In two games, Jeffery doesn't have a catch.

With two minutes left, the Eagles faced a first-and-goal from the Browns' 7, trailing by 12 points.

Wentz's pass was high, but Jeffery jumped early. Like two people on a trampoline, Jeffery was on his way down and Browns cornerback Denzel Ward was on his way up.

Ward intercepted the pass, and that essentially ended any chance the Eagles had of coming back.

'I think he came out thinking one thing, and I just tried to give him a chance on that corner there,' Wentz said. 'Chemistry just wasn't there on that one. It's a bummer being down there, putting together that drive when we needed one, and ending that one in a pick.'"

It makes one wonder whether Doug Pederson, who may he believe that his three consecutive playoff appearances from 2017 through 2019, including, of course, the Lombardi Trophy he led the Eagles to in the first of those three seasons, makes him as untouchable as Eliot Ness, so that he is now for all intents and purposes tanking games by keeping players on the field who he knows can't play anymore, so that he can start the rebuilding process on which this team so obviously needs to embark with the third or fourth overall pick in the 2021 draft (the Bengals are unlikely to win another game this season either with Joe Burrow sidelined — hence the phrase "third or fourth").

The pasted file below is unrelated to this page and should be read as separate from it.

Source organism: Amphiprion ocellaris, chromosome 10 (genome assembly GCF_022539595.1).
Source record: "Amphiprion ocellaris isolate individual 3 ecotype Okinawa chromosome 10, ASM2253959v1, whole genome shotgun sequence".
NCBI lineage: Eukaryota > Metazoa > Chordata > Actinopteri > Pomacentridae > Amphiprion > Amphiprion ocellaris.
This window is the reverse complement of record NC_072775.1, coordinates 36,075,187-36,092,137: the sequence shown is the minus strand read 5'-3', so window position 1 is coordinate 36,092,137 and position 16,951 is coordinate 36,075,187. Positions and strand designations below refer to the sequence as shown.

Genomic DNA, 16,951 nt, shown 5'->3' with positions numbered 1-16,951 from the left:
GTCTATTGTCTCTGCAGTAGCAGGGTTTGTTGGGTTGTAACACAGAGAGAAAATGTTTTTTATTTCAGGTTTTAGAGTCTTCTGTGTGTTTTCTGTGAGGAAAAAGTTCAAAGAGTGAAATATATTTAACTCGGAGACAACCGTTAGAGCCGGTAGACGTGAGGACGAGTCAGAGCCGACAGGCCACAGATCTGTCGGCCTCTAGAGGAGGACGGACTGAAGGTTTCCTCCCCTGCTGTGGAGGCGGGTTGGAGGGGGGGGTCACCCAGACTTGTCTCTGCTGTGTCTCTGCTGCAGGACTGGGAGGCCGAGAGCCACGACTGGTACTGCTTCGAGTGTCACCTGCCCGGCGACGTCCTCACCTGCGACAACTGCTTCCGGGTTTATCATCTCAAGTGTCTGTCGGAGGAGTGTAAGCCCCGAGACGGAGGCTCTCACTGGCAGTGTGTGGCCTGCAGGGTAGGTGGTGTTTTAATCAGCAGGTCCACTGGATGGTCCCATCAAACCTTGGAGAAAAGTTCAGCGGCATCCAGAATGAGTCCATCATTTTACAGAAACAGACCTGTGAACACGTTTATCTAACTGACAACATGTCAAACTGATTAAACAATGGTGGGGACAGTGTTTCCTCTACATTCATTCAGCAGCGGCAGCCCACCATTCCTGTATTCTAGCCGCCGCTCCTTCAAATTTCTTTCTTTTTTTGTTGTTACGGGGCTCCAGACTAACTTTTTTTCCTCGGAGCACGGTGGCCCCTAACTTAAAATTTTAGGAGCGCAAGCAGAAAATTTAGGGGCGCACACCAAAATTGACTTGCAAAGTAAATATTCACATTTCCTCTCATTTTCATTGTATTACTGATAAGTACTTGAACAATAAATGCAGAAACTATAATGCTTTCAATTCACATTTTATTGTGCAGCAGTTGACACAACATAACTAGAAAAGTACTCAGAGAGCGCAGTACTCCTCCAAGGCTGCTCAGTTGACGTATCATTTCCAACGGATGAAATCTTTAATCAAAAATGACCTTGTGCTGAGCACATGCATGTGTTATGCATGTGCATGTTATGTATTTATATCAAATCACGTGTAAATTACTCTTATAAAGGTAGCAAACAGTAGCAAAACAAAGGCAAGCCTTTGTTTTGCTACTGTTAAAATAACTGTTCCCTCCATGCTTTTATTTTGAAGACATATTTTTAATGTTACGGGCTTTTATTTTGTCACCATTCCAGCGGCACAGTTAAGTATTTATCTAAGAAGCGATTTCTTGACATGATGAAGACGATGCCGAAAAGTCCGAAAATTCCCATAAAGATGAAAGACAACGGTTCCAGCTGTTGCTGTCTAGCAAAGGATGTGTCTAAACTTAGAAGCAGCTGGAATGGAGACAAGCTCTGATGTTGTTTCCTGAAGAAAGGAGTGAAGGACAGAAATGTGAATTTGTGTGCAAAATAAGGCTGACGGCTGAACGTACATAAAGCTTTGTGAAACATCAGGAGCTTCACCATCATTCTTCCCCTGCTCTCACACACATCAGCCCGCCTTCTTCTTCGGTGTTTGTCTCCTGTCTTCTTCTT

This may also be why he adamantly refuses to bench quarterback Carson Wentz (whose passer rating is the second lowest among quarterbacks who have started at least eight games, and has also thrown 14 interceptions and been sacked 40 times, both league highs) and insert Jalen Hurts at quarterback.

In addition to joining the rest of the sports world and implementing a draft lottery system, the "flatter" the better — in the first two years of the NBA lottery's existence, every non-playoff team had an equal chance of landing the first pick, and every non-playoff team had an equal chance of landing the last pick among these teams — the NFL could create the same gigantic prize pool in which all of the league's teams receive descending shares based on order of finish, as is done in that other sport also called "football" on the other side of the proverbial pond — specifically, Britain's Premier League.